In this April 23, 2018, file photo, the logo for ExxonMobil appears above a trading post on the floor of the New York Stock Exchange. ExxonMobil is selling most of its upstream assets in the United Kingdom central and northern North Sea to HitecVision for more than $1 billion. Neil Chapman, senior vice president of ExxonMobil, said in a statement Wednesday, Feb. 24, 2021, that the company is selling assets that are “less strategic” and concentrating on development plans that prioritize Guyana, the U.S. Permian Basin, Brazil and liquefied natural gas. (AP Photo/Richard Drew, File)
ExxonMobil is selling most of its upstream assets in the United Kingdom central and northern North Sea to HitecVision for more than $1 billion.
The sale includes ExxonMobil’s interests in 14 producing fields in the U.K. North Sea. This includes fields run primarily by Shell, including Penguins, Starling, Fram, the Gannet Cluster and Shearwater; Elgin Franklin fields operated by Total; and interests in the associated infrastructure. ExxonMobil’s share of production from these fields was approximately 38,000 oil-equivalent barrels per day in 2019.
The Irving, Texas-based oil company, which has operated in the U.K. for more than 135 years, is still keeping extensive refining and fuels marketing, lubricants, petrochemicals production and the natural gas marketing business in the U.K. It will also keep its non-operated share in upstream assets in the southern North Sea, and its share in the Shell Esso gas and liquids infrastructure that supplies ethane to the company’s Fife ethylene plant.
Neil Chapman, senior vice president of ExxonMobil, said in a statement Wednesday that the company is selling assets that are “less strategic" and concentrating on development plans that prioritize Guyana, the U.S. Permian Basin, Brazil and liquefied natural gas.
The deal is expected to close by the middle of the year.
Featured Article: What are the risks of holding treasury bonds?7 Bellwether Stocks Signaling a Return to Normal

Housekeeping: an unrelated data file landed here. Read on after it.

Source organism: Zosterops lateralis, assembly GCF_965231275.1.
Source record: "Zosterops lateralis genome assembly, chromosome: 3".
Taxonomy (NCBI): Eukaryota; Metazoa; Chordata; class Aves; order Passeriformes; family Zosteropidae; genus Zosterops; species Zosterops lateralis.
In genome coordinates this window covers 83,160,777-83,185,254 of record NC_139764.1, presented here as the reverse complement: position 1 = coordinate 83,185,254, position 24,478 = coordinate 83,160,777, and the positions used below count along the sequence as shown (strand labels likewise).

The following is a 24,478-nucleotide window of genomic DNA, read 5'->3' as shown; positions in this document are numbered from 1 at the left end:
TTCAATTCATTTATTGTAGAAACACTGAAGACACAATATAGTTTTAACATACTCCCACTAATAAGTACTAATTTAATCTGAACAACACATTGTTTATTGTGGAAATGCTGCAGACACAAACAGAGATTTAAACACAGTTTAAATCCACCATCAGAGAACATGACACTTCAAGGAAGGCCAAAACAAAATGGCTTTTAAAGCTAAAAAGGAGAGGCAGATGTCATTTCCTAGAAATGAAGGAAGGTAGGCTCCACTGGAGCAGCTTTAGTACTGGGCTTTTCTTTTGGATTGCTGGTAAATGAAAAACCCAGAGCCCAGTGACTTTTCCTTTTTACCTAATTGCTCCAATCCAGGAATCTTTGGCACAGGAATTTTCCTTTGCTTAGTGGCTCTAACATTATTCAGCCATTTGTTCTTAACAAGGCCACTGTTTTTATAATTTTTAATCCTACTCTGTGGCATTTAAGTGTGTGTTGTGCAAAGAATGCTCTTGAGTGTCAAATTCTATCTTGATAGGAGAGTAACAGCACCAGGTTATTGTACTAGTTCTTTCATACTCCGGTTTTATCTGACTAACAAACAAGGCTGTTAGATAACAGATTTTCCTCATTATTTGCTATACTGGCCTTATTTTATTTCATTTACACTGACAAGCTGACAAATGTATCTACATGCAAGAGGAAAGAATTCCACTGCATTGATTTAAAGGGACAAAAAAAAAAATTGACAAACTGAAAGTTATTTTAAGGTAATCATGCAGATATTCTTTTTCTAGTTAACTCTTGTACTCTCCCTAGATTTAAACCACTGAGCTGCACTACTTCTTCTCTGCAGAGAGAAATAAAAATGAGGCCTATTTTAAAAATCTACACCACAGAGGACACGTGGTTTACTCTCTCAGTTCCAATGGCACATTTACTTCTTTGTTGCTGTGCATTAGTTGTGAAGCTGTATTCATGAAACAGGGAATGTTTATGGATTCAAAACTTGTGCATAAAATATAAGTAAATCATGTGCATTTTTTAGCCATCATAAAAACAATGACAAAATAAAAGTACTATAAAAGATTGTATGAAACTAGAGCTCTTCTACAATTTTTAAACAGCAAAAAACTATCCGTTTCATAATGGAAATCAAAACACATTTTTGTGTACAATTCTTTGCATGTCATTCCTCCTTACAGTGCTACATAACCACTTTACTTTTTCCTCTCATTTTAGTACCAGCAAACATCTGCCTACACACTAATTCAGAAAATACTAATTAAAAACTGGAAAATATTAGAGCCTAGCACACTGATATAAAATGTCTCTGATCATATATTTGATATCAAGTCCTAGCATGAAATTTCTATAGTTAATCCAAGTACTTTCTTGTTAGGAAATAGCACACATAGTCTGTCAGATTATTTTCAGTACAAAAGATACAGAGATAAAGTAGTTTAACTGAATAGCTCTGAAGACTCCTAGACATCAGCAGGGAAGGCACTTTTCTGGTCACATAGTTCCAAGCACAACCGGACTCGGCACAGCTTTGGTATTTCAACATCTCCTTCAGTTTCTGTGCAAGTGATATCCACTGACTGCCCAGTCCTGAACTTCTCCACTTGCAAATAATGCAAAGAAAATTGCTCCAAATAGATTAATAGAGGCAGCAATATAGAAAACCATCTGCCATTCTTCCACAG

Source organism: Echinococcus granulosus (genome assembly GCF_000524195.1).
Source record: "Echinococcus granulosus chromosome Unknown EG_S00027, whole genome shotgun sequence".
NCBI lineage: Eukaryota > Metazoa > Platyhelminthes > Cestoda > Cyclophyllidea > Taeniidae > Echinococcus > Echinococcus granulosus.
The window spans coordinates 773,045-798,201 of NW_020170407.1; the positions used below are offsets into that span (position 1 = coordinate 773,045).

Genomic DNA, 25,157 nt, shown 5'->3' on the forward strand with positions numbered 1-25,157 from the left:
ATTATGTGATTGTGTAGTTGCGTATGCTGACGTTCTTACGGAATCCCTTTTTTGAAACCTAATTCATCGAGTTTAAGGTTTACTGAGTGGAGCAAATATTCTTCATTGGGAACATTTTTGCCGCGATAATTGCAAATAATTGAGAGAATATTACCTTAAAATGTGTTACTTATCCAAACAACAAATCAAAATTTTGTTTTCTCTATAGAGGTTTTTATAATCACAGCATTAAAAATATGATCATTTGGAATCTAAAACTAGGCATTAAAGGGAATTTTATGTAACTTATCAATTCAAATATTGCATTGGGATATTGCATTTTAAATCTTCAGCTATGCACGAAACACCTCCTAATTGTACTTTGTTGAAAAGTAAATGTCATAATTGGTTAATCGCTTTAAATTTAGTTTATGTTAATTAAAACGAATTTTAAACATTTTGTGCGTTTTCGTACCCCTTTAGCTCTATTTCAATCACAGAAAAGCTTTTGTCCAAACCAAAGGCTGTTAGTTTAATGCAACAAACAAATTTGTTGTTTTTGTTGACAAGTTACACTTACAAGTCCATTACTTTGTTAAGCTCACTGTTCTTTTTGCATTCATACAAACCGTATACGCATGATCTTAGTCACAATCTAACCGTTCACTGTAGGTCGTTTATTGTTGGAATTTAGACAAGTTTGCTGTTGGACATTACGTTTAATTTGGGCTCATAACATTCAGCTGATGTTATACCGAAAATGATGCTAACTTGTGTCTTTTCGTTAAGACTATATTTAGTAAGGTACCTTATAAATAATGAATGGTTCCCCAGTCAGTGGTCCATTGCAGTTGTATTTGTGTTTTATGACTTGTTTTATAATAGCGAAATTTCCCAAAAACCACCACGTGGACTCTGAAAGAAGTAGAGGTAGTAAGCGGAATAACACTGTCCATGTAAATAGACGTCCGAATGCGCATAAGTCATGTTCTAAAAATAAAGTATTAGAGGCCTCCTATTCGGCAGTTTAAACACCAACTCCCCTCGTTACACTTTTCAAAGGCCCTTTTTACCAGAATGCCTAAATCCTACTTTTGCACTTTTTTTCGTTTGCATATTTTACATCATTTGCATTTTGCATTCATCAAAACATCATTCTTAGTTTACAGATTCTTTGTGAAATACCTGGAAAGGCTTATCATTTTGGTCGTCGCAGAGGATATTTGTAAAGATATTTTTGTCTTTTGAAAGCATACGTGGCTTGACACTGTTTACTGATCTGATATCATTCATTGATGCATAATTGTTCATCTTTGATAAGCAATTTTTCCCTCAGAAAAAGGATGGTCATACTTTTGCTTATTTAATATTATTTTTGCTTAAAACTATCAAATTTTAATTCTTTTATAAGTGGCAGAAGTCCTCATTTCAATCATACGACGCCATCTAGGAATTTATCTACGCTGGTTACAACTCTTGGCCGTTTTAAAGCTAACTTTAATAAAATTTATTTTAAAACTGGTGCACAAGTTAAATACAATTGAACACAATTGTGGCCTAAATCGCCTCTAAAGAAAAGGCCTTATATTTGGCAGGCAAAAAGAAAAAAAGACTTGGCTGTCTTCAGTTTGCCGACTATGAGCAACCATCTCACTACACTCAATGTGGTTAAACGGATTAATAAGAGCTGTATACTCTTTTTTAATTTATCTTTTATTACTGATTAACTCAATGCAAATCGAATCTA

Bellwether stocks are considered to be leading indicators about the direction of the overall economy, a specific sector, or the broader market. They are predictive stocks in that investors can use the company’s earnings reports to gauge economic strength or weakness.
The traditional definition of bellwether stocks brings to mind established, blue-chip companies. They are the home of mature brands with consumer loyalty. These may be stocks that aren’t associated with exceptional growth; some may be dividend stocks.
But there’s something different about normal this time around. If it’s true (and I think it is) that the old rules no longer apply, investors need to change the way they think about bellwether stocks. Plus, let’s face it, many stocks that we might consider to be bellwether stocks have already had a bit of a vaccine rally. That means that the easy gains are gone.
With that in mind, we’ve put together this special presentation that highlights seven of what may be termed the new bellwether stocks. These are stocks that investors should be paying attention to as the economy continues to reopen.
One quality of many of these stocks is that they are either negative for 2021 or underperforming the broader market. And that means that they are likely to have a strong upside as the economy grows.
View the "7 Bellwether Stocks Signaling a Return to Normal"
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